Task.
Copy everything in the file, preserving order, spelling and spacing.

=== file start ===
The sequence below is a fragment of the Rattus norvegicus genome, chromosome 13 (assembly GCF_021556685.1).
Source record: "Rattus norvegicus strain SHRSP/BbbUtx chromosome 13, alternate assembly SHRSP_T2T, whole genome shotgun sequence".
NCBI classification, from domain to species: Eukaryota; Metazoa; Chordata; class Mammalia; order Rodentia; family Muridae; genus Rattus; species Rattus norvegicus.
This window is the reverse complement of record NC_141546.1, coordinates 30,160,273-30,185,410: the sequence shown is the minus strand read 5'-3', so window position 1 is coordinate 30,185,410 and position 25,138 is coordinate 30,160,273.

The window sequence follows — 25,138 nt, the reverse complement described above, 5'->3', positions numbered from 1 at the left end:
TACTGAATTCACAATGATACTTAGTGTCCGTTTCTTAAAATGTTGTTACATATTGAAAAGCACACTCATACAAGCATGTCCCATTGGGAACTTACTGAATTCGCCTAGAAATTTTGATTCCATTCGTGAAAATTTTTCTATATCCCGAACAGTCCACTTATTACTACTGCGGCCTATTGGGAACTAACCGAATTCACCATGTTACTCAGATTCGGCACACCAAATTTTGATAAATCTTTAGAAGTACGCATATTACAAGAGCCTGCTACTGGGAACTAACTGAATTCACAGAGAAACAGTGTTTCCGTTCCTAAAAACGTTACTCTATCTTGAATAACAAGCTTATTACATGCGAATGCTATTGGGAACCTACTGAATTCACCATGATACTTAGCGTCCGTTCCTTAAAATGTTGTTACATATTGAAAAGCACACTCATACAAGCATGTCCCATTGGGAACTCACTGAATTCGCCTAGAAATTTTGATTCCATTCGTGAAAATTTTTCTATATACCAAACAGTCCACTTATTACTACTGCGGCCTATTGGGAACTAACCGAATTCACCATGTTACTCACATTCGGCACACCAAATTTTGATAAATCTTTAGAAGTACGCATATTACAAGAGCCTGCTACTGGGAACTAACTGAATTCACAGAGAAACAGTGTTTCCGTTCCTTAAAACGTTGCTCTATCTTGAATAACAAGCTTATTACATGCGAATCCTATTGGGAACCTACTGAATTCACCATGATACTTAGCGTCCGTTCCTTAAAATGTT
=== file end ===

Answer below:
The sequence below is a fragment of the Rattus norvegicus genome, chromosome 13 (assembly GCF_021556685.1).
Source record: "Rattus norvegicus strain SHRSP/BbbUtx chromosome 13, alternate assembly SHRSP_T2T, whole genome shotgun sequence".
NCBI classification, from domain to species: Eukaryota; Metazoa; Chordata; class Mammalia; order Rodentia; family Muridae; genus Rattus; species Rattus norvegicus.
This window is the reverse complement of record NC_141546.1, coordinates 30,160,273-30,185,410: the sequence shown is the minus strand read 5'-3', so window position 1 is coordinate 30,185,410 and position 25,138 is coordinate 30,160,273.

The window sequence follows — 25,138 nt, the reverse complement described above, 5'->3', positions numbered from 1 at the left end:
TACTGAATTCACAATGATACTTAGTGTCCGTTTCTTAAAATGTTGTTACATATTGAAAAGCACACTCATACAAGCATGTCCCATTGGGAACTTACTGAATTCGCCTAGAAATTTTGATTCCATTCGTGAAAATTTTTCTATATCCCGAACAGTCCACTTATTACTACTGCGGCCTATTGGGAACTAACCGAATTCACCATGTTACTCAGATTCGGCACACCAAATTTTGATAAATCTTTAGAAGTACGCATATTACAAGAGCCTGCTACTGGGAACTAACTGAATTCACAGAGAAACAGTGTTTCCGTTCCTAAAAACGTTACTCTATCTTGAATAACAAGCTTATTACATGCGAATGCTATTGGGAACCTACTGAATTCACCATGATACTTAGCGTCCGTTCCTTAAAATGTTGTTACATATTGAAAAGCACACTCATACAAGCATGTCCCATTGGGAACTCACTGAATTCGCCTAGAAATTTTGATTCCATTCGTGAAAATTTTTCTATATACCAAACAGTCCACTTATTACTACTGCGGCCTATTGGGAACTAACCGAATTCACCATGTTACTCACATTCGGCACACCAAATTTTGATAAATCTTTAGAAGTACGCATATTACAAGAGCCTGCTACTGGGAACTAACTGAATTCACAGAGAAACAGTGTTTCCGTTCCTTAAAACGTTGCTCTATCTTGAATAACAAGCTTATTACATGCGAATCCTATTGGGAACCTACTGAATTCACCATGATACTTAGCGTCCGTTCCTTAAAATGTT